Elena Ferrante is notoriously private. Despite the staggering international success of what are known as the Neapolitan Novels – My Brilliant Friend, The Story of a New Name and Those Who Leave and Those Who Stay – she has never given an interview and never does public appearances. Even her name is a nom de plume. In September, The Story of the Lost Child, the long-awaited fourth in the series, is to be published and this month she talked to The Paris Review, about the art of fiction including how she starts a new book.
FERRANTE: I don’t think anyone really knows how a story takes shape. When it’s done you try to explain how it happened, but every effort, at least in my case, is insufficient. There is a before, made up of fragments of memory, and an after, when the story begins. But before and after, I have to admit, are useful only in answering your question now in an intelligible way.
INTERVIEWER:What do you mean by “fragments of memory”?
FERRANTE: You know how when you have in your head a few notes of a tune but you don’t know what it is, and if you hum it, it ends up becoming a different song from the one that’s nagging at you? Or when you remember a street corner but you can’t remember where it is? That kind of thing. My mother liked to use the wordfrantumaglia—bits and pieces of uncertain origin which rattle around in your head, not always comfortably.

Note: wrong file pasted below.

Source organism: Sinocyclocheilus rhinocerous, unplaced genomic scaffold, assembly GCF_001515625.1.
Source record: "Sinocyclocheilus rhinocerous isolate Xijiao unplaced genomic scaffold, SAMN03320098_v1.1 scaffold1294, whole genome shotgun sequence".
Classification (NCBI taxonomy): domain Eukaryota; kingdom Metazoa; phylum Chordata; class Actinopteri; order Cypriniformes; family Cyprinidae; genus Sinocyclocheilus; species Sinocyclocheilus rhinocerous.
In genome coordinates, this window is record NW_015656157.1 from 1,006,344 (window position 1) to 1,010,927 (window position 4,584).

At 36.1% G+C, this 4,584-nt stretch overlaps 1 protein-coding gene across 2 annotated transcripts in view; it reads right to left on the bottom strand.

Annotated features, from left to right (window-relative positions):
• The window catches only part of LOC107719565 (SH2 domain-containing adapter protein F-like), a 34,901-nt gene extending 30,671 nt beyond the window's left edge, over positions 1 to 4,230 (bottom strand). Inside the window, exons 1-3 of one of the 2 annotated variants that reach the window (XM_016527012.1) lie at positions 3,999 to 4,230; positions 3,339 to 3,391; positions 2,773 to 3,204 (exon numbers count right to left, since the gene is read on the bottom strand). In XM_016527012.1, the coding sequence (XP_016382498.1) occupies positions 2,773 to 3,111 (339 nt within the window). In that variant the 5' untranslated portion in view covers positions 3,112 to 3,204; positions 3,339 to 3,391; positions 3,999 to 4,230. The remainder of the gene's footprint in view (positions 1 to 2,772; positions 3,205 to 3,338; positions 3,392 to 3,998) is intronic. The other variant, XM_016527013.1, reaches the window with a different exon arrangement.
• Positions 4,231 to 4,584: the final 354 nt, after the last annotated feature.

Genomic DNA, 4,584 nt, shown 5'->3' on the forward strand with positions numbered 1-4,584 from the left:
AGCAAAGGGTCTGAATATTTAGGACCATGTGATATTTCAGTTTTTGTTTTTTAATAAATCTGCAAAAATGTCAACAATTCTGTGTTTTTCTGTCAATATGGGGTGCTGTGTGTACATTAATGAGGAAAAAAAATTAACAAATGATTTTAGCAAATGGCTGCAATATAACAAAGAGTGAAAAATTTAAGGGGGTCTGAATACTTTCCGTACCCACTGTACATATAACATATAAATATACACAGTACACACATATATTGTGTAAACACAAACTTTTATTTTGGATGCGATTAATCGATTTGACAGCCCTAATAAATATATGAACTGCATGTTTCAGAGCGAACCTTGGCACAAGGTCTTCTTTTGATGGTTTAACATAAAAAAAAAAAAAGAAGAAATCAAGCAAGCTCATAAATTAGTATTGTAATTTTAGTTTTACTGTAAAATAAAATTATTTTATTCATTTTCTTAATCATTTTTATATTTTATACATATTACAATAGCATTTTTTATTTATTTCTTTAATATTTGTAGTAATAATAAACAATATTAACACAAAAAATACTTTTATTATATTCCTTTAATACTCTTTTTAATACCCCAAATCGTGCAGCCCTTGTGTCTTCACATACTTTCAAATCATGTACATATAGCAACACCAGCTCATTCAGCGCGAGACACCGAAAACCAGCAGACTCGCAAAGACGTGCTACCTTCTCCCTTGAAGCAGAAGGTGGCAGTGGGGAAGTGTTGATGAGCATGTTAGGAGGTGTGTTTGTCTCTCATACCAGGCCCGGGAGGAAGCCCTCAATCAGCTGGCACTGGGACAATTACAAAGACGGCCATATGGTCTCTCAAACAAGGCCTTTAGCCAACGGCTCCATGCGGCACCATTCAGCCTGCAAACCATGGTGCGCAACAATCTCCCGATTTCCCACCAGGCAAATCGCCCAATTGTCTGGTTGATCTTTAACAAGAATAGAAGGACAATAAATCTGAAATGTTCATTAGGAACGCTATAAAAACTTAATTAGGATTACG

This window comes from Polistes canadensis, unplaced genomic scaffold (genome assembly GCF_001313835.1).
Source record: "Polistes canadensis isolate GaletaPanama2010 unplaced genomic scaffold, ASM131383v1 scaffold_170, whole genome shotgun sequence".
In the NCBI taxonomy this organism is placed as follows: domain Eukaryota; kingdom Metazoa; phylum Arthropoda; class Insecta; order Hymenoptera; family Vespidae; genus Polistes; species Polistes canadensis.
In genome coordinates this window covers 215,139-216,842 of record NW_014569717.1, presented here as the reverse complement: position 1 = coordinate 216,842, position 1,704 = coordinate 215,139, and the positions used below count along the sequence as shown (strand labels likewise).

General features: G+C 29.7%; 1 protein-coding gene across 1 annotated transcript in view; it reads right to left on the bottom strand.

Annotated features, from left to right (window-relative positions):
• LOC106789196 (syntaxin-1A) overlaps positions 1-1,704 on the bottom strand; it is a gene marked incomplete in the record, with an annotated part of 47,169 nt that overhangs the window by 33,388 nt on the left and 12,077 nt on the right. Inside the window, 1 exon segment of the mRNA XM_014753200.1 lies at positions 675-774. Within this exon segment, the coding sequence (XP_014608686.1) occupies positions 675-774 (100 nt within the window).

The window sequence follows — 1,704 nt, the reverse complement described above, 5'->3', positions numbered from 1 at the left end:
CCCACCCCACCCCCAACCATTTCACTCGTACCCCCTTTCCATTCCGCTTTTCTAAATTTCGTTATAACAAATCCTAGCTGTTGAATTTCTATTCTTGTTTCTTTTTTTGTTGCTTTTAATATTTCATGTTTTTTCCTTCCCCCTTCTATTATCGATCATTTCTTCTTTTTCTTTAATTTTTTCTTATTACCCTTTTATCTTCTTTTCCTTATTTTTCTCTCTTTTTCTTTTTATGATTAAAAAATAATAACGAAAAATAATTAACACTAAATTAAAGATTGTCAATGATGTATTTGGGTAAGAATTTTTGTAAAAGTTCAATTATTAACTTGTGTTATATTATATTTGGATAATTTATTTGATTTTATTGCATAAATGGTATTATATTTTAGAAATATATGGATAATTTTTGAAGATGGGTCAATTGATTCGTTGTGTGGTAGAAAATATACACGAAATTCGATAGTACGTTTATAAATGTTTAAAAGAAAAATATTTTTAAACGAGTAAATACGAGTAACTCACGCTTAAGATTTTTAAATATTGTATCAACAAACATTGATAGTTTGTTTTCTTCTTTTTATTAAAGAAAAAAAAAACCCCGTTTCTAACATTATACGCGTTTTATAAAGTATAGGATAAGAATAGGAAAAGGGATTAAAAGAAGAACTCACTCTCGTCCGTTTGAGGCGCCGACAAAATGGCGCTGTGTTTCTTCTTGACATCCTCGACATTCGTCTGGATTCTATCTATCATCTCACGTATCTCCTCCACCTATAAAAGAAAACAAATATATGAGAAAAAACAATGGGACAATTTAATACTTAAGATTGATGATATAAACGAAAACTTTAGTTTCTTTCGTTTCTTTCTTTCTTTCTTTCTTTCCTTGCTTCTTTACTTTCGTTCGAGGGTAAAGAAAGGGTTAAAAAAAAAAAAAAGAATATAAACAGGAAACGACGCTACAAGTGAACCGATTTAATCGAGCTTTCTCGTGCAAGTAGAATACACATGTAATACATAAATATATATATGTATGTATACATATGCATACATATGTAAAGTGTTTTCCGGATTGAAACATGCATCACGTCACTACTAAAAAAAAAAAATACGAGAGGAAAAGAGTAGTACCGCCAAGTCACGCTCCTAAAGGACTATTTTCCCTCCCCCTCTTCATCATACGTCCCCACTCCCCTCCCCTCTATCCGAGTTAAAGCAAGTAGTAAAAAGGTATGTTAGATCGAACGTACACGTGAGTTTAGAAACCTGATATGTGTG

INTERVIEWER: And any of them could be the origin of a story?
FERRANTE: Yes and no. They might be separate and identifiable—childhood places, family members, schoolmates, insulting or tender voices, moments of great tension. And once you’ve found some sort of order, you start to narrate. But there’s almost always something that doesn’t work. It’s as if from those splinters of a possible narrative come equal yet opposing forces that need to emerge clearly and, at the same time, to sink farther into the depths. Take Troubling Love—for years I had in my mind many stories about the periphery of Naples, where I was born and grew up. I had in my mind cries, crude family acts of violence I had witnessed as a child, domestic objects. I nourished Delia, the protagonist, on those memories. The figure of the mother, Amalia, on the other hand, appeared and immediately withdrew—she almost wasn’t there. If I imagined Delia’s body so much as brushing against her mother’s, I felt ashamed and moved on to something else. Using that scattered material I wrote many stories over the years—short, long, very long, all in my eyes unsatisfying, and none having to do with the figure of the mother. Then, suddenly, many of the fragments vanished, while others stuck together, all against the dark background of the mother-daughter relationship. Thus, in a couple of months, Troubling Love emerged.